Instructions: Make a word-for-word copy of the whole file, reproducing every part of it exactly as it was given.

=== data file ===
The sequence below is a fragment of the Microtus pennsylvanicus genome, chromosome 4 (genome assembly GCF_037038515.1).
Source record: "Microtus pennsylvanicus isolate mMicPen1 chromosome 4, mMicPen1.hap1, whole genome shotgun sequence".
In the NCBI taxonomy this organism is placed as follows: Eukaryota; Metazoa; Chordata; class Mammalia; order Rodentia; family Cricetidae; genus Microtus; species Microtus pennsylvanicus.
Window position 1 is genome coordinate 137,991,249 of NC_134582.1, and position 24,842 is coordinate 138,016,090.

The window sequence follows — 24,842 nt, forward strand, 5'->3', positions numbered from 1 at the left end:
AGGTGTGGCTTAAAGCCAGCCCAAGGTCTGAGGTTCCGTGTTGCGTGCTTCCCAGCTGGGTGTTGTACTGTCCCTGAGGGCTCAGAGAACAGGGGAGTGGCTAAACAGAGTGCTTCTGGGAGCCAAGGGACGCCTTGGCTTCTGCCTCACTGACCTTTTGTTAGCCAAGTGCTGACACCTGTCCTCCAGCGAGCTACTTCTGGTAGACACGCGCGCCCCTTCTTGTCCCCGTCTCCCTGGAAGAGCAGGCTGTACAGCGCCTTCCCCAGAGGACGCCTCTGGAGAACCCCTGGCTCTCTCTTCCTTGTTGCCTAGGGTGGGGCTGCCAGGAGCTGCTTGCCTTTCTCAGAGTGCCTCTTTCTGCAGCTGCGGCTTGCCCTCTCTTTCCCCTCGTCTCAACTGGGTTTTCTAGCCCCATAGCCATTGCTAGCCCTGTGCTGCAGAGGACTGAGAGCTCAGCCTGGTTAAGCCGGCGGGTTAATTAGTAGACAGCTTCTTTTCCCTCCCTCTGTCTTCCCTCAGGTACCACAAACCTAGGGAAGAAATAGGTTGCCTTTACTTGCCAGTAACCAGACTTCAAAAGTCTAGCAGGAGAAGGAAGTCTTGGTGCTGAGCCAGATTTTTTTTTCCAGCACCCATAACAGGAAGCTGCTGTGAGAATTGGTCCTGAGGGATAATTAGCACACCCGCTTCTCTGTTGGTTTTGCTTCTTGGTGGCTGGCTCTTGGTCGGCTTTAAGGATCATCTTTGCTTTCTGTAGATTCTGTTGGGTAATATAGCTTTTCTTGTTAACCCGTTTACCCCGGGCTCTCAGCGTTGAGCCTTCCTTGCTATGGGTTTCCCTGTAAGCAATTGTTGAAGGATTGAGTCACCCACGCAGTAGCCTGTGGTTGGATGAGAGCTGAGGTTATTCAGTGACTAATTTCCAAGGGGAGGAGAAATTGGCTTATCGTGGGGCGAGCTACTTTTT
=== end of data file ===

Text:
The sequence below is a fragment of the Microtus pennsylvanicus genome, chromosome 4 (genome assembly GCF_037038515.1).
Source record: "Microtus pennsylvanicus isolate mMicPen1 chromosome 4, mMicPen1.hap1, whole genome shotgun sequence".
In the NCBI taxonomy this organism is placed as follows: Eukaryota; Metazoa; Chordata; class Mammalia; order Rodentia; family Cricetidae; genus Microtus; species Microtus pennsylvanicus.
Window position 1 is genome coordinate 137,991,249 of NC_134582.1, and position 24,842 is coordinate 138,016,090.

The window sequence follows — 24,842 nt, forward strand, 5'->3', positions numbered from 1 at the left end:
AGGTGTGGCTTAAAGCCAGCCCAAGGTCTGAGGTTCCGTGTTGCGTGCTTCCCAGCTGGGTGTTGTACTGTCCCTGAGGGCTCAGAGAACAGGGGAGTGGCTAAACAGAGTGCTTCTGGGAGCCAAGGGACGCCTTGGCTTCTGCCTCACTGACCTTTTGTTAGCCAAGTGCTGACACCTGTCCTCCAGCGAGCTACTTCTGGTAGACACGCGCGCCCCTTCTTGTCCCCGTCTCCCTGGAAGAGCAGGCTGTACAGCGCCTTCCCCAGAGGACGCCTCTGGAGAACCCCTGGCTCTCTCTTCCTTGTTGCCTAGGGTGGGGCTGCCAGGAGCTGCTTGCCTTTCTCAGAGTGCCTCTTTCTGCAGCTGCGGCTTGCCCTCTCTTTCCCCTCGTCTCAACTGGGTTTTCTAGCCCCATAGCCATTGCTAGCCCTGTGCTGCAGAGGACTGAGAGCTCAGCCTGGTTAAGCCGGCGGGTTAATTAGTAGACAGCTTCTTTTCCCTCCCTCTGTCTTCCCTCAGGTACCACAAACCTAGGGAAGAAATAGGTTGCCTTTACTTGCCAGTAACCAGACTTCAAAAGTCTAGCAGGAGAAGGAAGTCTTGGTGCTGAGCCAGATTTTTTTTTCCAGCACCCATAACAGGAAGCTGCTGTGAGAATTGGTCCTGAGGGATAATTAGCACACCCGCTTCTCTGTTGGTTTTGCTTCTTGGTGGCTGGCTCTTGGTCGGCTTTAAGGATCATCTTTGCTTTCTGTAGATTCTGTTGGGTAATATAGCTTTTCTTGTTAACCCGTTTACCCCGGGCTCTCAGCGTTGAGCCTTCCTTGCTATGGGTTTCCCTGTAAGCAATTGTTGAAGGATTGAGTCACCCACGCAGTAGCCTGTGGTTGGATGAGAGCTGAGGTTATTCAGTGACTAATTTCCAAGGGGAGGAGAAATTGGCTTATCGTGGGGCGAGCTACTTTTT